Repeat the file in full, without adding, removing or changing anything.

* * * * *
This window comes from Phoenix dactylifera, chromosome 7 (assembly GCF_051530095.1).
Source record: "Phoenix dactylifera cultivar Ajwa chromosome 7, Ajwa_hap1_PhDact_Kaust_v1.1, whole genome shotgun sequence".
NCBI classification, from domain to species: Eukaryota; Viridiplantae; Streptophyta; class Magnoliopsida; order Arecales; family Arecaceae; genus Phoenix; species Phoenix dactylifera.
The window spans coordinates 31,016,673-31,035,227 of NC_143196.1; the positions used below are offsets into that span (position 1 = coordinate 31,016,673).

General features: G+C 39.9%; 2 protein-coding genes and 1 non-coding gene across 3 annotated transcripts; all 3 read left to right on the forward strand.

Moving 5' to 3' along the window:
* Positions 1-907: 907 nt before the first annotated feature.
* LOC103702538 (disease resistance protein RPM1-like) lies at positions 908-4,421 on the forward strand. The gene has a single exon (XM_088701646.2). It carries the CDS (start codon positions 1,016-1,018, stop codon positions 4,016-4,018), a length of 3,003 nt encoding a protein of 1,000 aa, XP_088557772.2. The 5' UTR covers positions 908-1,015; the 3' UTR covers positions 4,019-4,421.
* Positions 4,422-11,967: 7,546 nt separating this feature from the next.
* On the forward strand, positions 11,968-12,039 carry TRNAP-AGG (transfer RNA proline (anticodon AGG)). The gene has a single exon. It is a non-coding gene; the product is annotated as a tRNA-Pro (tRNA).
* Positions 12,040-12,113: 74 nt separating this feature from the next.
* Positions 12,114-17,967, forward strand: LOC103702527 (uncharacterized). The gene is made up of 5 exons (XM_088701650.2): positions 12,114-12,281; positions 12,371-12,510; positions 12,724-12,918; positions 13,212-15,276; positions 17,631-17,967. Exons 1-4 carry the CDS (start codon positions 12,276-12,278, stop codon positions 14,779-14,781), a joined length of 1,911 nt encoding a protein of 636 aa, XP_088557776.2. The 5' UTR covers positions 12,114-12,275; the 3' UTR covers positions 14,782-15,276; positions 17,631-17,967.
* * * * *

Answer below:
This window comes from Phoenix dactylifera, chromosome 7 (assembly GCF_051530095.1).
Source record: "Phoenix dactylifera cultivar Ajwa chromosome 7, Ajwa_hap1_PhDact_Kaust_v1.1, whole genome shotgun sequence".
NCBI classification, from domain to species: Eukaryota; Viridiplantae; Streptophyta; class Magnoliopsida; order Arecales; family Arecaceae; genus Phoenix; species Phoenix dactylifera.
The window spans coordinates 31,016,673-31,035,227 of NC_143196.1; the positions used below are offsets into that span (position 1 = coordinate 31,016,673).

General features: G+C 39.9%; 2 protein-coding genes and 1 non-coding gene across 3 annotated transcripts; all 3 read left to right on the forward strand.

Moving 5' to 3' along the window:
* Positions 1-907: 907 nt before the first annotated feature.
* LOC103702538 (disease resistance protein RPM1-like) lies at positions 908-4,421 on the forward strand. The gene has a single exon (XM_088701646.2). It carries the CDS (start codon positions 1,016-1,018, stop codon positions 4,016-4,018), a length of 3,003 nt encoding a protein of 1,000 aa, XP_088557772.2. The 5' UTR covers positions 908-1,015; the 3' UTR covers positions 4,019-4,421.
* Positions 4,422-11,967: 7,546 nt separating this feature from the next.
* On the forward strand, positions 11,968-12,039 carry TRNAP-AGG (transfer RNA proline (anticodon AGG)). The gene has a single exon. It is a non-coding gene; the product is annotated as a tRNA-Pro (tRNA).
* Positions 12,040-12,113: 74 nt separating this feature from the next.
* Positions 12,114-17,967, forward strand: LOC103702527 (uncharacterized). The gene is made up of 5 exons (XM_088701650.2): positions 12,114-12,281; positions 12,371-12,510; positions 12,724-12,918; positions 13,212-15,276; positions 17,631-17,967. Exons 1-4 carry the CDS (start codon positions 12,276-12,278, stop codon positions 14,779-14,781), a joined length of 1,911 nt encoding a protein of 636 aa, XP_088557776.2. The 5' UTR covers positions 12,114-12,275; the 3' UTR covers positions 14,782-15,276; positions 17,631-17,967.